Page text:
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Discussion Starter · #1 ·
OK, sometimes my brain works ... sometimes it just goes into neutral. I have told everyone that I am a rank amateur as far as salt water fishing is concerned but that seems to be my new interest. I like saltwater fish better than freshwater on the table.

Now, for my pontification today. I was just looking at a boating catalog and came across underwater lights for floundering. As one who has gigged more than one flat fish, it suddenly occurred to me that flatties are found in the shallows near grass lines at night. The biq question is this; do they exhibit the same behavior during the day (except maybe during the hottest months)? If they do, I have just answered a lot of my own questions about catching them. If not, more study is required until the weather becomes bearable for me and my 'yak.

Coach
 

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Coach,

That is a big question you are pontificating on. There is no set answer but I'll try to "shed some light" on it and hopefully some of the salties (we are blessed with some great ones) on this board will ring in as well.

First - let's examine gigging conditions. Most folks go when it's a low tide with clear water and little to no moon or it is overcast. These are ideal gigging conditions because you can find them in shallow water near the shore line (grass) and because there is little light - they will sit still even as you approach them. They don't hang out here all the time though. But at least we now know where to hunt for them under those conditions.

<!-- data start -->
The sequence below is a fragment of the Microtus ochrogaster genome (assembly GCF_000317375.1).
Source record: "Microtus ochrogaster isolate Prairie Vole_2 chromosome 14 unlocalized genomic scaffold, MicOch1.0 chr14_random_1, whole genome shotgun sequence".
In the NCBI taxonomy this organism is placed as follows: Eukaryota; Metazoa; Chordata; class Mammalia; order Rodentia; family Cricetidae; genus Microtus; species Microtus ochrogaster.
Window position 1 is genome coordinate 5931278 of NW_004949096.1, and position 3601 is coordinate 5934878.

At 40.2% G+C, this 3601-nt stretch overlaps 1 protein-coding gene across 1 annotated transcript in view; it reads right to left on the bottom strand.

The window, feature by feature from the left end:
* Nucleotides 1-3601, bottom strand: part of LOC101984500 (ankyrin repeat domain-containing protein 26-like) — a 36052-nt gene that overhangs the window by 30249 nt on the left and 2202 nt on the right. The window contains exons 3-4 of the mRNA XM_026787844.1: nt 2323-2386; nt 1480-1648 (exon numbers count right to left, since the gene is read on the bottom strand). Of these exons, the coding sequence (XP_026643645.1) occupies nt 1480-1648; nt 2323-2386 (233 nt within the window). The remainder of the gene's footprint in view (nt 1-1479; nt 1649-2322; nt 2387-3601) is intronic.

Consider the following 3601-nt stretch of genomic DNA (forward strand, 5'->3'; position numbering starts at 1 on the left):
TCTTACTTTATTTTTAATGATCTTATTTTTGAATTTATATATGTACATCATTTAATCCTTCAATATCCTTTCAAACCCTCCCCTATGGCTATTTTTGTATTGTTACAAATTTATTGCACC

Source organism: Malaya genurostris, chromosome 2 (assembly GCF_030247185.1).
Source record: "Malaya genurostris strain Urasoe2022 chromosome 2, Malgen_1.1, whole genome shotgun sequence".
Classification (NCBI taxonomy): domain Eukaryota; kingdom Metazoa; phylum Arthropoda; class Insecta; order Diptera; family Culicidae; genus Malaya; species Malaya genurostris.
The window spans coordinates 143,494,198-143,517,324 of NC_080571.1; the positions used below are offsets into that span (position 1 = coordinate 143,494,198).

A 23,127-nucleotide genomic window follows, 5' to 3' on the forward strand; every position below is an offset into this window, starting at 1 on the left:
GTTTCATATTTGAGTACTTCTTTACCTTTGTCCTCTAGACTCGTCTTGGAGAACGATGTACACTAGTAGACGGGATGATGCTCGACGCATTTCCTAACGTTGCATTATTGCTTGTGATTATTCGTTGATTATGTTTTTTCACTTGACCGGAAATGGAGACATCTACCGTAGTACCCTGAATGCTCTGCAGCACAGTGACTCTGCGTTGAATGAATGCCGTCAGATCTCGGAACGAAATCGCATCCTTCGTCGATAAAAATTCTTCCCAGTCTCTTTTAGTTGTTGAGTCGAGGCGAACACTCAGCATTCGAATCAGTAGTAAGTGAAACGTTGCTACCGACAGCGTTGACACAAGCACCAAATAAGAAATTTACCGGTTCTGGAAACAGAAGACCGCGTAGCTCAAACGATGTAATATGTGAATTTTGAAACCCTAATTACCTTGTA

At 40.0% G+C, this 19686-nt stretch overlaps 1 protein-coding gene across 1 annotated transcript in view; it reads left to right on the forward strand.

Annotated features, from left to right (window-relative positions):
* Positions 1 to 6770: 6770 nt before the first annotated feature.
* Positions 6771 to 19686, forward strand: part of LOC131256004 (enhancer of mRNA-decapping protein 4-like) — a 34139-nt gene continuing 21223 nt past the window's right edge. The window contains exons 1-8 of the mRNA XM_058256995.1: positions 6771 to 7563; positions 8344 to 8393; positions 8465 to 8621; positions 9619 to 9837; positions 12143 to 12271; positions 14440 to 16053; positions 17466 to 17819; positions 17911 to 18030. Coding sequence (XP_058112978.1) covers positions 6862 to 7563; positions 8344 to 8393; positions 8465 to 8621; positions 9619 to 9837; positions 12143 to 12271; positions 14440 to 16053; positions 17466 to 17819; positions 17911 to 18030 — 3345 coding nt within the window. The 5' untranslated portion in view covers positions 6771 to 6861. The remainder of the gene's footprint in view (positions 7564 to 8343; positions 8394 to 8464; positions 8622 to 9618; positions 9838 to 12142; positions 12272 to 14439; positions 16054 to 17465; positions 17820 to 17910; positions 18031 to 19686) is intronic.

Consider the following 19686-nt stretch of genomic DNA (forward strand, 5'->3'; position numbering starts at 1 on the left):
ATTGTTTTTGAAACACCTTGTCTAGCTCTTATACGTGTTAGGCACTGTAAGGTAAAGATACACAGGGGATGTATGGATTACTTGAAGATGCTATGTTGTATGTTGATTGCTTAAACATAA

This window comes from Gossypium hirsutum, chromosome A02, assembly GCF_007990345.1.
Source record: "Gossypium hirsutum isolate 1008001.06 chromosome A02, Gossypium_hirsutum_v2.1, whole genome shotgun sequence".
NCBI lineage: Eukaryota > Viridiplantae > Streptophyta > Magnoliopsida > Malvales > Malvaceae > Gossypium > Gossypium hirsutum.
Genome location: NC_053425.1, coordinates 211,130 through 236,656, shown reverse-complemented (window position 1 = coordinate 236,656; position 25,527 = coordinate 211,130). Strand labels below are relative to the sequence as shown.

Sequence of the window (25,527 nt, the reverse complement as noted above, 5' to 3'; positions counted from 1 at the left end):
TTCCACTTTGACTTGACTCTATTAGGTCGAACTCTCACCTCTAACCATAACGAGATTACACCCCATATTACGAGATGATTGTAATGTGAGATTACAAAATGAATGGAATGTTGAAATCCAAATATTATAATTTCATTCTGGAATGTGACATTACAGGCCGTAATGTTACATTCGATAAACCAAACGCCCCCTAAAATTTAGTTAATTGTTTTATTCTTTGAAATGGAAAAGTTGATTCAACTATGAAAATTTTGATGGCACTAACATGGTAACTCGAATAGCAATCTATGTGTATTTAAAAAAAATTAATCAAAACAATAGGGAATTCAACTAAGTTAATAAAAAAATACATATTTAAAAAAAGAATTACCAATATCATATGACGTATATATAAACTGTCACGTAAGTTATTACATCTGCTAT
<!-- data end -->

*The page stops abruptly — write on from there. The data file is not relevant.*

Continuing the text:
It's important to remember they are ambush setters, they like structure and they like the dinner to come to them (they are not hunters). So watching bait patterns and tidal flows give you big clues of where to look for them under different conditions. Closer to high tide you can find them near docks, oyster rocks, ledges and the like.

Here's a general rule of thumb - in shallow water (low tide) baitfish have less room to manuever so flounder can set an easy ambush on the flats or near the bank but in deeper water (high tide) baitfish have more room to move so the Flounder looks for other ways to set an ambush (structure and current eddies).

Likewise - knowing whether its a rising or falling tide helps you decide which side of channels and inlets to position yourself.

I rarely stay put when flounder fishing, I either drift or if casting, I move ever 10 or 15 minutes. However patience is the key to flounder fishing.

We have a thread in the saltwater tips section titled "Flounder tips" - you may want to browse that thread if you haven't already.

Hope this helps you some.

Mike
 

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Discussion Starter · #5 ·
Thanks, y'all ... I'll keep reading and studying through this cold weather and, hopefully be better prepared to catch some flounder come spring. A

s a teacher I often get asked by my students when school will be out. I always tell them "never". They are always surprised by that answer until I tell them that there will always be something they will need to know, consequently, there will always be school. Now, off to do my homework.
 
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